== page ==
In 1974, with a trip to the Final Four at stake, Owens and the Jayhawks rallied to defeat ORU at the Mabee Center. Owens watched Sutton’s OSU teams, Kelvin Sampson’s Sooners and Self’s ORU and Tulsa squads, and he celebrated when Lon Kruger and Buddy Hield took the Sooners to the 2016 Final Four.
As an 80-year expert on college basketball in Oklahoma, Owens also has the 1988 Sooners positioned on a pedestal.
“People always look at that team’s point totals, but it was defense that got a lot of those points,” Owens said. “OU’s pressure would force the opposing team into a running contest, and that’s what OU wanted.
“I was a high school senior in 1947, when OU went to the national championship game, and then I went to OU the next year and several guys from that team became my teammates. I’m partial to those guys, of course, but the 1988 team was a truly great team. We had good skill and played well as a team, but (Tubbs’ Sooners) were overwhelmingly greater athletes.”
From the 6-foot-10 King and 6-8 Grant, the 1988 Sooners got 43 points and 19 rebounds per game. Dave Sieger, a 6-5 wing, attempted twice as many 3-point shots as 2-point shots. During OU’s 108-80 Bedlam home win that season, he converted on eight 3-pointers.
From Blaylock and Ricky Grace, OU got the best pressure defense in college basketball. In 39 games, they had an outrageous combined total of 253 steals.
On Dec. 12, 1987, during a 152-84 blitzing of Centenary, Blaylock set the national record for steals with 13. A year later, against Loyola Marymount, he matched that record. It’s a record that still stands today.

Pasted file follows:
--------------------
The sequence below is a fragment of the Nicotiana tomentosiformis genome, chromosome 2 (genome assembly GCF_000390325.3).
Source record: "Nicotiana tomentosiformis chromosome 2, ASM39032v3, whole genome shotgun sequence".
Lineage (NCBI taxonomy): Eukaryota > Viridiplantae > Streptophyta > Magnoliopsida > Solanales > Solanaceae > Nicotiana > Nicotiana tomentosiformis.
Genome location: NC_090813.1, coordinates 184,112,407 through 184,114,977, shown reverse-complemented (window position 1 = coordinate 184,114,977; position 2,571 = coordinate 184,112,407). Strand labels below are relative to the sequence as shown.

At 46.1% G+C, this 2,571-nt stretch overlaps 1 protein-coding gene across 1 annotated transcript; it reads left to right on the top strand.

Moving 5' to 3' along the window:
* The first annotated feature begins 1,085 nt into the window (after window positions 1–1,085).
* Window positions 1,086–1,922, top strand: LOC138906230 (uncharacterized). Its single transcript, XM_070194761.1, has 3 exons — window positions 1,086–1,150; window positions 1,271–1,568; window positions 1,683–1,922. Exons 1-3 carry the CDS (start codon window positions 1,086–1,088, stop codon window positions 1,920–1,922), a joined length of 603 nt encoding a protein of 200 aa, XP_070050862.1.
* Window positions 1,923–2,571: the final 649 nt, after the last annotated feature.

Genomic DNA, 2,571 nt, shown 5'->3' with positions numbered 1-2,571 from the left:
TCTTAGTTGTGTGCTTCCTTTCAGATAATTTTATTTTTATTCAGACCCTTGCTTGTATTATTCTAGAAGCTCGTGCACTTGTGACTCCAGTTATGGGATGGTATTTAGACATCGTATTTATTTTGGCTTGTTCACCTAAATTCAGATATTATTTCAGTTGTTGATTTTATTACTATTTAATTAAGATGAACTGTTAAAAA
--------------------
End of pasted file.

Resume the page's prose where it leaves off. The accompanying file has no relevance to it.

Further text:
Members of OU’s bench crew included Andre Wiley, Tyron Jones, Tony Martin and Terrence Mullins – guys who would have been starters for scores of other teams.
The 1987-88 Sooners rolled to a 14-0 start. Later, there was a 12-game win streak. In the national rankings, OU was frozen at the No. 4 position during the final 53 days of the season. During most of that period, Temple topped the polls.
OU was seeded No. 1 in the NCAA Southeast Regional. After winning easily over Chattanooga and Auburn in Atlanta, the Sooners followed in Birmingham, Alabama, with a Sweet Sixteen victory over Louisville and an Elite Eight triumph over Villanova.
The Final Four would be played at Kansas City’s Kemper Arena, known as a home-away-from-home venue for the Kansas Jayhawks. It also was a gym in which the Sooners were comfortable. In the Big Eight Tournament title contest that season, also at Kemper Arena, King totaled 34 points as OU defeated the Kruger-coached Kansas State Wildcats.